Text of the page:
How A Superhealing Approach Can Help Reverse Symptoms of Depression: International Bestselling author Elaine R. Ferguson
Terezia Farkas. International Bestselling Author. Columnist. Writes about dealing with depression.
One in 10 Americans is affected by depression. It occurs more often in women between 46 and 64 years of age, but is experienced in all age groups. It costs over $200 billion per year, and anti-depressants are usually not more effective than placebos. Today more than ever before a wide variety of complementary and alternative therapies have been found to be helpful in reversing the brain dysfunction that is the foundation of the symptoms. What is Super healing?
Super healing is a comprehensive, holistic approach to health and well-being to stimulate your innate ability to enhance and accelerate your body’s powerful natural health capacities through active participation in their expression.
That means involving your mind, your body and your spirit to restore the balance that is necessary to open the floodgates of healing that are not under your conscious control. This approach may require that you draw upon a broad range of clinically proven techniques, tools, and processes that speak to your needs and personal preferences. The super healing approach affirms that your essential nature is derived from your spirit, the foundation of all health and well-being.
We now know that working on improving our health through the body alone is like sailing a sailboat with three masts with only one open. Healing becomes super healing when all three sails are unfurled and catching the wind. And that holds true for a more comprehensive approach to depression.
For example, for several centuries gardens have been found to be very helpful. We also know that there are several nutritional supplements that work just as good as anti-depressant medications. In fact the anti-depressants are rarely more therapeutic than a placebo.
Several studies have determined that the omega-3 fatty acids are beneficial when used as an antidepressant supplement. However, there are limited and conflicting results regarding their use as a singular therapy for major depression, and doses are not included.
Several trials have indicated that supplements of S-adenosyl-L-methionine (SAMe)—the major donor of methyl groups in human metabolism—are as effective as antidepressants in treating major depression.
Exercise has been studied both as single therapy and as a supplement to antidepressant. Typical results have been positive in both men and women across a wide age range and irrespective of setting or mode. Also, patients who continued to exercise following study participation had a lower risk of relapse over several months to years.
In one study, for example, exercise’s effectiveness as a single therapy for mild to moderate major depressive disorder was tested in men and women aged 20 to 45. Some participants exercised from 1.5 to 3 hours a week, others 80 minutes a week and still others served as controls. After 12 weeks, the high-exercise group showed a 47 percent reduction in symptoms, while the low-exercise and control groups showed a 30 percent reduction in symptoms. The differences were statistically significant.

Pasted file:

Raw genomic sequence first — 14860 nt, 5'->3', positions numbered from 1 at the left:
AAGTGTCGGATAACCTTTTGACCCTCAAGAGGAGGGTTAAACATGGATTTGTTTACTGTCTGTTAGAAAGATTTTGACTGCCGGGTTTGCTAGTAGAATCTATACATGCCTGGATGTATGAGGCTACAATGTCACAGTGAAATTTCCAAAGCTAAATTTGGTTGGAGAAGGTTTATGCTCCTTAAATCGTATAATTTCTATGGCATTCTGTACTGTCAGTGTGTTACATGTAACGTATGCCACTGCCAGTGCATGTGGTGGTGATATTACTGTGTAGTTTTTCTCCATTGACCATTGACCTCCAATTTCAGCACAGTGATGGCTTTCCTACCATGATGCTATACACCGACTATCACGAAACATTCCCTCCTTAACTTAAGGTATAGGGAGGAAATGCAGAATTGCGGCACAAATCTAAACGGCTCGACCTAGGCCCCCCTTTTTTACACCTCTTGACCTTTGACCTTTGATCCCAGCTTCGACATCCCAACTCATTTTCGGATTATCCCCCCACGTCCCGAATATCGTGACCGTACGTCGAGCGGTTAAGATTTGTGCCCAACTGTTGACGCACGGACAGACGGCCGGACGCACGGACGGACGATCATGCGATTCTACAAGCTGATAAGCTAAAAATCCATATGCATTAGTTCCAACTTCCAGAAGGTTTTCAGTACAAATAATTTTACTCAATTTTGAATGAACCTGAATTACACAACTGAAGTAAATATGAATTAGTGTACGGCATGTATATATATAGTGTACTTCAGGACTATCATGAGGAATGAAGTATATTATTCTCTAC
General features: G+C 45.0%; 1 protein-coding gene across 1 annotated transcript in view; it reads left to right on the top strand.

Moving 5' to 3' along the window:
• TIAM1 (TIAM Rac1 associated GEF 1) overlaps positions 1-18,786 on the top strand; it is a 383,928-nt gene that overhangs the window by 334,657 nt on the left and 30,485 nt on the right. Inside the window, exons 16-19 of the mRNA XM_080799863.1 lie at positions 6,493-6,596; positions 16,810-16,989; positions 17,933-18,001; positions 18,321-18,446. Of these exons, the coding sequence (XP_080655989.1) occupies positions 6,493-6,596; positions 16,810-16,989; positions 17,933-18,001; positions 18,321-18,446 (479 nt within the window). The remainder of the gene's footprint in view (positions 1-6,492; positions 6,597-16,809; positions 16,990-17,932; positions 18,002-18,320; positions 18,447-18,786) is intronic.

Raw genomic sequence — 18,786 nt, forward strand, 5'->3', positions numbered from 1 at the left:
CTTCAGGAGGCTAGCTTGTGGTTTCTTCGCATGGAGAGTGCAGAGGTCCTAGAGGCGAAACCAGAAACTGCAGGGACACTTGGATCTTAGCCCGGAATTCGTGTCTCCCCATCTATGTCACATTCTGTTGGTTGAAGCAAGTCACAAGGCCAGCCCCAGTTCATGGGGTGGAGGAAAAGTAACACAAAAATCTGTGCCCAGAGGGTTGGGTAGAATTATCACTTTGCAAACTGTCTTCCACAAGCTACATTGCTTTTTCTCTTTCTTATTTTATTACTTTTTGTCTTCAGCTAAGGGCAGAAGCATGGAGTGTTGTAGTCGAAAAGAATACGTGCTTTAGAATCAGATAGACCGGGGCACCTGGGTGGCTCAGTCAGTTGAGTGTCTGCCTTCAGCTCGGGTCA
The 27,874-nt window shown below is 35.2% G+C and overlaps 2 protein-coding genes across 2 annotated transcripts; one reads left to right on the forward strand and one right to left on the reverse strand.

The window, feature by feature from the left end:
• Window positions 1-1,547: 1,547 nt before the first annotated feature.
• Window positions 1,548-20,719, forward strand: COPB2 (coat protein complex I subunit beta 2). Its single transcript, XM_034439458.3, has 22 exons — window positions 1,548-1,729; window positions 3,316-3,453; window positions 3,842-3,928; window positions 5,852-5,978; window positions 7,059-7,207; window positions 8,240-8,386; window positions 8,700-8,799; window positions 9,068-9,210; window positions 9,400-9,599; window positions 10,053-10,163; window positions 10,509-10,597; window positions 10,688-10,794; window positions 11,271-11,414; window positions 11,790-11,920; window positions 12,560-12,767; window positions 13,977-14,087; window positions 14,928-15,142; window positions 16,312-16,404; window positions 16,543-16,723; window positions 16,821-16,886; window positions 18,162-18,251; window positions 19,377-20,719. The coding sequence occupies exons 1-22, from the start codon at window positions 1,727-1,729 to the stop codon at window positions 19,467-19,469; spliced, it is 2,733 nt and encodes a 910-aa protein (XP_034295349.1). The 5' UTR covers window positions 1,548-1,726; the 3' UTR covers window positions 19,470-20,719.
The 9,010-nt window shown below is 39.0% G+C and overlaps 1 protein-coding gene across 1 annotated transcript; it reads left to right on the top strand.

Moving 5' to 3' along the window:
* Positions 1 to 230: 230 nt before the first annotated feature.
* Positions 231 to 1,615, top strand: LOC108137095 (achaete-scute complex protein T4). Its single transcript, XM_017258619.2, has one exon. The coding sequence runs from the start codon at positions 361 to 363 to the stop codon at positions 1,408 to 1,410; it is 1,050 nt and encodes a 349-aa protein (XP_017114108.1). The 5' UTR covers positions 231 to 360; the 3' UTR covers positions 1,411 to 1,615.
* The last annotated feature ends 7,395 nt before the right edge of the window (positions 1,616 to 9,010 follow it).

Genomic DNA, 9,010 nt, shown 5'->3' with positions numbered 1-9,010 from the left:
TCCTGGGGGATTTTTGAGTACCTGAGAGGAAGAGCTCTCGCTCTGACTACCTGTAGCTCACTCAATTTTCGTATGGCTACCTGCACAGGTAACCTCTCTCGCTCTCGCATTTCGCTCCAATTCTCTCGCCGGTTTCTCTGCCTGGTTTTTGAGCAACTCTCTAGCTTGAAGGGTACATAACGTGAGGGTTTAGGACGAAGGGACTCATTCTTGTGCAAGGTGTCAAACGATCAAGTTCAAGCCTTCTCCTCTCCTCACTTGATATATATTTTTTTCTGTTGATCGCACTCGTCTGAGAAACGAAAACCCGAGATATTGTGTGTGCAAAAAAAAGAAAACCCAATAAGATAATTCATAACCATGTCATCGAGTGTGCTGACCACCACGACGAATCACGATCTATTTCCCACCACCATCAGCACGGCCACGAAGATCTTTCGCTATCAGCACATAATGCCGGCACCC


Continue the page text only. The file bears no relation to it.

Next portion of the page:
Although there is strong evidence that light therapy can counter seasonal depression, the effectiveness of light therapy as a treatment for major depression is not as well established. Also, it appears that light therapy might be even more effective against major depression if it is combined with an antidepressant than if used alone.
In one randomized, controlled trial, for instance, 102 subjects were treated with the drug Zoloft. The participants also received either supplemental treatment with 30 minutes of either bright morning or dim red light for five weeks. All clinician and self-report measures significantly favoured active light augmentation.
Reviews of St. John’s Wort, trials suggest that it is more effective for mild to moderate depression than for the severe form of the illness.
Studies have failed to demonstrate the therapeutic effectiveness of acupuncture compared with a control condition for the treatment of major depression.
Folates’s effectiveness as a single therapy for major depressive disorder has yet to be adequately tested. A few trials have found folate to be efficacious and well tolerated, although the best dose and form of folate remain unclear.
A review of the side effects and costs of these therapies found, for example, that the omega-3 fatty acids have a low risk of side effects and are inexpensive. SAMe has a relatively low risk of side effects and is expensive, and St. John’s wort carries a risk of interactions with drugs such as antiretrovirals, immunosuppressants, antineoplastic agents, anti-coagulants, and oral contraceptives.
We know that optimism, and other positive emotions are like emotional antibodies and can help to reduce the episodes of and the frequency of episodes of depression.
Thanks to Guest blogger Elaine R. Ferguson, International Bestselling author of 'Super Healing'
Terezia Farkas. International Bestselling Author, Huffington Post/ CNN contributor, columnist of Depression Help. Focus is mental health. Her bestseller Heart of Love Evolution – Surviving Depression is available on Amazon. Website: www.tereziafarkas.com Follow on Twitter